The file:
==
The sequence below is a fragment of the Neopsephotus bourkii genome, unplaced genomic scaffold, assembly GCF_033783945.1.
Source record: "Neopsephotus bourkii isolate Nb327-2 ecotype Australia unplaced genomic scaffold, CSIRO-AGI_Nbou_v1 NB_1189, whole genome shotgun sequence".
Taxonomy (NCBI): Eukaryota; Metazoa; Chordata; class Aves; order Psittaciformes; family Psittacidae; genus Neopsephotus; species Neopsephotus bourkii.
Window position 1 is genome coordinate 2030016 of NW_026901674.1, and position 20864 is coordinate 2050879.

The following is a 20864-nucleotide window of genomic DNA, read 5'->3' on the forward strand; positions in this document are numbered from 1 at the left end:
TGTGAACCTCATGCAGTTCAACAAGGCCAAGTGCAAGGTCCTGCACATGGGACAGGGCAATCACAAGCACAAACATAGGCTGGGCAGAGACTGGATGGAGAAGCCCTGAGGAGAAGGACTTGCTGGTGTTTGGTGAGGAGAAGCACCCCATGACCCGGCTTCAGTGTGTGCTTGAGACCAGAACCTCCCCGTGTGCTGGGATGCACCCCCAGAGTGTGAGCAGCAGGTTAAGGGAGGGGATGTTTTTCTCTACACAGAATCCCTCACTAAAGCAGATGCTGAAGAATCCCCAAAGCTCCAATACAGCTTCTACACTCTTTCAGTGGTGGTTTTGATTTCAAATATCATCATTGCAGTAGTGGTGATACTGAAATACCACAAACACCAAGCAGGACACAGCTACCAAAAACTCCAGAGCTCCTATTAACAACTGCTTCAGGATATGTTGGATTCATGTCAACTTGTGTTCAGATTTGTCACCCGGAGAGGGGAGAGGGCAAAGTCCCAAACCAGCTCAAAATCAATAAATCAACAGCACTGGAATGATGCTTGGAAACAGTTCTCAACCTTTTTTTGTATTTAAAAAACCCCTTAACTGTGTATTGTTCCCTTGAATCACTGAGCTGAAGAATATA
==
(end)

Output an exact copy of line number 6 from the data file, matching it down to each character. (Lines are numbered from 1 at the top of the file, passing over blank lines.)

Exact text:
TGTGAACCTCATGCAGTTCAACAAGGCCAAGTGCAAGGTCCTGCACATGGGACAGGGCAATCACAAGCACAAACATAGGCTGGGCAGAGACTGGATGGAGAAGCCCTGAGGAGAAGGACTTGCTGGTGTTTGGTGAGGAGAAGCACCCCATGACCCGGCTTCAGTGTGTGCTTGAGACCAGAACCTCCCCGTGTGCTGGGATGCACCCCCAGAGTGTGAGCAGCAGGTTAAGGGAGGGGATGTTTTTCTCTACACAGAATCCCTCACTAAAGCAGATGCTGAAGAATCCCCAAAGCTCCAATACAGCTTCTACACTCTTTCAGTGGTGGTTTTGATTTCAAATATCATCATTGCAGTAGTGGTGATACTGAAATACCACAAACACCAAGCAGGACACAGCTACCAAAAACTCCAGAGCTCCTATTAACAACTGCTTCAGGATATGTTGGATTCATGTCAACTTGTGTTCAGATTTGTCACCCGGAGAGGGGAGAGGGCAAAGTCCCAAACCAGCTCAAAATCAATAAATCAACAGCACTGGAATGATGCTTGGAAACAGTTCTCAACCTTTTTTTGTATTTAAAAAACCCCTTAACTGTGTATTGTTCCCTTGAATCACTGAGCTGAAGAATATA